The moon's crown peeks above Earth a day before total lunar eclipse (satellite photo)

curve of moon seen above the planet earth
The refraction of light caused by Earth's atmosphere distorts the view of the rising moon as seen by the Japanese Himawari weather satellite. (Image credit: Simon Proud / NCEO / Japan Meteorological Agency)

Just ahead of a total lunar eclipse, a satellite spotted the curve of the moon floating above our planet.

The Beaver Blood Moon lunar eclipse Tuesday (Nov. 8) will begin at 4:10 a.m. EST (0910 GMT) and will end at approximately 7:49 a.m. EST (1249 GMT) when the moon once again emerges from Earth's shadow. You can watch the total lunar eclipse on for free, courtesy of several webcasts from observatories across the United States that start at 3 a.m. EST (0800 GMT).

Before that big event, a Japanese satellite spotted something special: the refracted image of the moon hovering just above our planet, thanks the light-bending nature of Earth's atmosphere

"This morning, Japan's #Himawari satellite saw a weird shape above our planet . . . anyone know what it is?" tweeted Simon Proud, a research fellow at the National Centre for Earth Observation in the United Kingdom, on Monday (Nov. 7).

Proud, who uses open satellite data like that of Himawari's to examine climate change, tweeted a full picture of the moon just a few minutes later to answer his own question. "Downside of playing this game on Twitter, too many of my followers are experts and know the answer," he said.

Related: What time is the Blood Moon total lunar eclipse on Nov. 8?

Top telescope pick!

Celestron Astro Fi 102

(Image credit: Celestron)

Looking for a telescope for the lunar eclipse? We recommend the Celestron Astro Fi 102 as the top pick in our best beginner's telescope guide

If you are hoping to photograph the moon during Tuesday's eclipse, check out our guides on how to photograph a lunar eclipse and how to photograph the moon with a camera. You can prepare for your next moon observing session with our guides to the best cameras for astrophotography and best lenses for astrophotography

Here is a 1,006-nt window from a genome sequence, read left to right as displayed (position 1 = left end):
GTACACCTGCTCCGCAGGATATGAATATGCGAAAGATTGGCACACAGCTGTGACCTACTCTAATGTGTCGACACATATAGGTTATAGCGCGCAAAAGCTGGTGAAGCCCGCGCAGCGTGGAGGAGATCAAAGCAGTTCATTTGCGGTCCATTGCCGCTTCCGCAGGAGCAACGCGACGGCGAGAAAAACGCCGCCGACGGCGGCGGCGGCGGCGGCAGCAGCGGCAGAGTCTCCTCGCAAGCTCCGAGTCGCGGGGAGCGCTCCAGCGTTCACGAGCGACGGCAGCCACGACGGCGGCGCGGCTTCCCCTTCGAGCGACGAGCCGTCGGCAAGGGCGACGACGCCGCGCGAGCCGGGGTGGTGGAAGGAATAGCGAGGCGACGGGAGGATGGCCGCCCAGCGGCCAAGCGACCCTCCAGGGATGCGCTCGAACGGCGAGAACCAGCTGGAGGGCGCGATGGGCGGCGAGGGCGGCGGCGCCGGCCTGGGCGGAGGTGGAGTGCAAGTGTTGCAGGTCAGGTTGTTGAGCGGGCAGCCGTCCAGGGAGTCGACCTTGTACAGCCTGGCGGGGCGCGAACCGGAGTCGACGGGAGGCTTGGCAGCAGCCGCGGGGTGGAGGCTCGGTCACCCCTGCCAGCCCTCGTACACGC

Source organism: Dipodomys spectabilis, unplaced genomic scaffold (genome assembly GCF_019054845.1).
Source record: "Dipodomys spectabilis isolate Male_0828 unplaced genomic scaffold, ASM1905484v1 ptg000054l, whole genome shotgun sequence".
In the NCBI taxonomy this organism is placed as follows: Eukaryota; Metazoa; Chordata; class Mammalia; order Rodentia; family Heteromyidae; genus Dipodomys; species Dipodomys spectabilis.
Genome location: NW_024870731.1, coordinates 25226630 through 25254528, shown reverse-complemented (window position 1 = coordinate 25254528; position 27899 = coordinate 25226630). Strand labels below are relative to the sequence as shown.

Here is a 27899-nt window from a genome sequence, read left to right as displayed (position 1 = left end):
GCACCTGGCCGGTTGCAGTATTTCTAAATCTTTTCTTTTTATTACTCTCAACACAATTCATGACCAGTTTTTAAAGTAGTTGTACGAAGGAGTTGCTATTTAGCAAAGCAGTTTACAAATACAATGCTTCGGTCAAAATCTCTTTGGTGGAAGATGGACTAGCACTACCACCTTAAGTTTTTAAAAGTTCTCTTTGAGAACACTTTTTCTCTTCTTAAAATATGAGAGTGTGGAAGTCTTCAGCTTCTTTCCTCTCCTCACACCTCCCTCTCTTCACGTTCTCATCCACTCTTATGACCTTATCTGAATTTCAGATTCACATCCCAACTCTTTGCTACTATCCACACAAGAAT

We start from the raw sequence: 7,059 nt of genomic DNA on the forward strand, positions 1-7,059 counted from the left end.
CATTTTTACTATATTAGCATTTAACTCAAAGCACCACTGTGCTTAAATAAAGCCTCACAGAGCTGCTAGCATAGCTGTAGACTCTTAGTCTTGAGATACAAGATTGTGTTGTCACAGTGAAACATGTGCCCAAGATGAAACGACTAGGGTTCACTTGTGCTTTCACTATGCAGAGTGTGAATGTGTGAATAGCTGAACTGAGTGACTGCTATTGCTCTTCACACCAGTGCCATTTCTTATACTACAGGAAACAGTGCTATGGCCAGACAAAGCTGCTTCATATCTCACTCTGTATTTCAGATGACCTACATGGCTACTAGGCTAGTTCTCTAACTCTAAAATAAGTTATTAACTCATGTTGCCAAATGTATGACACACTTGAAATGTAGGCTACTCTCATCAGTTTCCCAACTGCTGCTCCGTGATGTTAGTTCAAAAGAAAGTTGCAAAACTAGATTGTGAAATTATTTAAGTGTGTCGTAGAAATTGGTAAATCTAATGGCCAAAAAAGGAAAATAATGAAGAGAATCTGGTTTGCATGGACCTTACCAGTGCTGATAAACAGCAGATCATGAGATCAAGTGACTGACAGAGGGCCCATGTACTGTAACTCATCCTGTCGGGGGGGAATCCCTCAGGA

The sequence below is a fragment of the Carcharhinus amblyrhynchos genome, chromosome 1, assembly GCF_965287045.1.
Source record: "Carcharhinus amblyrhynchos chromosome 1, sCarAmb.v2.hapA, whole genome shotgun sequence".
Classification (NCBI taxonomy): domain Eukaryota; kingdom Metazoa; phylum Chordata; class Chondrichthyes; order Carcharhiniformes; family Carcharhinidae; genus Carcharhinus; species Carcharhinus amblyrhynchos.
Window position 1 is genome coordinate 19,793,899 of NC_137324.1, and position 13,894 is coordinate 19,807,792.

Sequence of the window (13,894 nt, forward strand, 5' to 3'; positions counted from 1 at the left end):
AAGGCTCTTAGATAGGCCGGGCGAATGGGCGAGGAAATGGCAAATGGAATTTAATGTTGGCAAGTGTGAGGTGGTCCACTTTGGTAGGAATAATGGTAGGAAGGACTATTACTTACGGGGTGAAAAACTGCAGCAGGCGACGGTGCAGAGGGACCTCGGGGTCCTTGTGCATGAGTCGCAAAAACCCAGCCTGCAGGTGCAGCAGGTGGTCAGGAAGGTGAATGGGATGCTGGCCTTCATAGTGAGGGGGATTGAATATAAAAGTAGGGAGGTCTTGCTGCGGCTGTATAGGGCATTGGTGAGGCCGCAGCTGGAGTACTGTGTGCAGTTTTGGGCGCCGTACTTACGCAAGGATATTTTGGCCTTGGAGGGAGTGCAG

If you miss this lunar event, the next total lunar eclipse will occur on March 14, 2025. Partial eclipses will occur in 2023 and 2024. In between eclipse season, note there is a full moon every month, so you can continue to photograph the moon and practice your observing ahead of the next total lunar eclipse.

Editor's note: If you snap a great photo of the Beaver Moon lunar eclipse or any other night sky sight you'd like to share with and our news partners for a story or image gallery, send images and comments to

Elizabeth Howell is the co-author of "Why Am I Taller?" (ECW Press, 2022; with Canadian astronaut Dave Williams), a book about space medicine. Follow her on Twitter @howellspace. Follow us on Twitter @Spacedotcom or Facebook.

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Elizabeth Howell
Staff Writer, Spaceflight

Elizabeth Howell (she/her), Ph.D., is a staff writer in the spaceflight channel since 2022 covering diversity, education and gaming as well. She was contributing writer for for 10 years before joining full-time. Elizabeth's reporting includes multiple exclusives with the White House and Office of the Vice-President of the United States, an exclusive conversation with aspiring space tourist (and NSYNC bassist) Lance Bass, speaking several times with the International Space Station, witnessing five human spaceflight launches on two continents, flying parabolic, working inside a spacesuit, and participating in a simulated Mars mission. Her latest book, "Why Am I Taller?", is co-written with astronaut Dave Williams. Elizabeth holds a Ph.D. and M.Sc. in Space Studies from the University of North Dakota, a Bachelor of Journalism from Canada's Carleton University and a Bachelor of History from Canada's Athabasca University. Elizabeth is also a post-secondary instructor in communications and science at several institutions since 2015; her experience includes developing and teaching an astronomy course at Canada's Algonquin College (with Indigenous content as well) to more than 1,000 students since 2020. Elizabeth first got interested in space after watching the movie Apollo 13 in 1996, and still wants to be an astronaut someday. Mastodon: